While unemployment has risen 10 percentage points since March, government revenue fell 18% in May, compared to 2019 and 3,164 persons have filed for state assistance amidst COVID-19, Deputy Prime Minister Sir Louis Straker says Vincentians “are not suffering that much” because of the pandemic.
The Central Leeward MP made the assertion, on Monday, as he argued in support of the government borrowing EC$53 million to build new parliament and courthouse buildings.
“Build a new parliament! Let’s take pride in where we are meeting. By the time — you’re making it appear that we must either decide on Corona or termites. This building is so termite-ridden,” Sir Louis told the debate.
“How long are we going to sit here? You want another two years, you want another three years and then our people, our people are not suffering that much because of, of Corona, too.
“True we have some unemployment. But this government has several programmes in place that we would be able to help those who are poor, those who are needy, we are helping them; we are spending millions of dollars,” said Sir Louis, who is also Minister of Foreign Affairs.
Sir Louis’ comments came on a day when Minister of Finance Camillo Gonsalves told Parliament that the government has paid EC$1.02 million — or EC$300 million per month each — to a total of 1,496 Vincentians affected by closures in the hospitality sector.
An additional 1,100 Vincentians have received a similar $300 per month via the unemployment benefit offered by the National Insurance Services.
And, 2,437 borrowers have the moratorium on loans totalling $303 million even as 1,520 Central Water and Sewerage Authority customers over the last three months would have been disconnected were it not for a moratorium on their bill payment.
The US$20 million spending for the two new buildings was approved in the budget that lawmakers passed in February, before the impact of the COVID-19 pandemic, one month later.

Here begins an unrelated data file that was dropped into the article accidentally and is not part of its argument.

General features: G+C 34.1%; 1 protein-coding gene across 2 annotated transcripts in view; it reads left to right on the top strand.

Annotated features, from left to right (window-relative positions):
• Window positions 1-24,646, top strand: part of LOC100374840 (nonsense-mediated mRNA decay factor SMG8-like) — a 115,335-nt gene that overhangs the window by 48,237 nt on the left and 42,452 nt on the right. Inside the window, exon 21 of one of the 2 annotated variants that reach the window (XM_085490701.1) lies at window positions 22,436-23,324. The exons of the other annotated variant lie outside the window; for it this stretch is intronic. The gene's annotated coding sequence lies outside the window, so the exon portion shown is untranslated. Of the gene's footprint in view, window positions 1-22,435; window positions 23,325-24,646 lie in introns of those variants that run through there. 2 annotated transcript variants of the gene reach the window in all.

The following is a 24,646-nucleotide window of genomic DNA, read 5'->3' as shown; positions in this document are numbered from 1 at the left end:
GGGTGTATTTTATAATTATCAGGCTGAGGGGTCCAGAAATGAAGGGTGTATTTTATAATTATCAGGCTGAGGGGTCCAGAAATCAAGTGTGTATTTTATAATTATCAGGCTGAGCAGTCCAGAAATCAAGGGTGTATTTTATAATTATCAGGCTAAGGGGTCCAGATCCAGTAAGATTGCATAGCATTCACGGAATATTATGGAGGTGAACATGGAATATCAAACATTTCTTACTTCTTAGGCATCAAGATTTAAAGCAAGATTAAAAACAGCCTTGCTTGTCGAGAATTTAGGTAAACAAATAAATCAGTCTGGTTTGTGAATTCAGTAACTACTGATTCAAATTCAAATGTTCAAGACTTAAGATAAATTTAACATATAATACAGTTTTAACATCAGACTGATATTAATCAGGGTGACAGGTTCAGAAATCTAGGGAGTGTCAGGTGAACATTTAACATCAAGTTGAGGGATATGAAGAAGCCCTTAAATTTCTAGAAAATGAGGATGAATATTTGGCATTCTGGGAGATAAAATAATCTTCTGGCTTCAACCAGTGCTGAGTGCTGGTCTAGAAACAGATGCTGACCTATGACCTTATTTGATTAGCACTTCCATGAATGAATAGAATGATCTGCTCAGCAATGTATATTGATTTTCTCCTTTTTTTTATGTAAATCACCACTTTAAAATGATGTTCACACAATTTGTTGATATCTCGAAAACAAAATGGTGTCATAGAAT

However, Opposition Leader Godwin Friday argued on Monday that the projects should be delayed, lest lawmakers “run the risk of sending out there the perception, now we’re ‘niceing’ up ourselves while people are struggling”.
However, Sir Louis, who returned to politics in 2015, five years after announcing his retirement after representing Central Leeward from 1994 to 2010, argued strongly for the construction of the buildings.
“This building is old and tired,” he said of the 200-year-old building that houses the parliament and the High Court.
“And everybody look forward to the day when we would have our own parliament. Everybody refers to it as ‘we are meeting at the courthouse’. If we keep putting it off and putting it off, next year would come with new challenges and new expenditures.”
Sir Louis also responded to the opposition leader’s suggestion that construction be delayed for a year or two.
“So if we say let’s wait for a year or two, when a year or two comes, who knows you might have a major hurricane that we say no, we have to spend the money to rebuild.”
Construction of the buildings is to be financed by a US$20 million loan from Taiwan for a term of 20 years with three years’ grace and an interest rate of 1.2% plus the six months London Interbank Offered Rate.
Sir Louis said that SVG has been graduated to a middle-income economy and cannot get concessionary financing.
“Here we have a friendly government that would give us concessionary loans of less than 2% that we should grab and move forward and do what we have to do.
“So let us not get by with the idea that we don’t know what we would feed our children with next year. And things are tough now, and this is our priority, just feed the children. We can do two things at one time. We can move forward and build a modern Parliament and I’m sure when members of the Opposition are sitting in it, they might not even think that they voted against the bill,” Sir Louis said.
The government used its majority to approve the borrowing without the support of the opposition.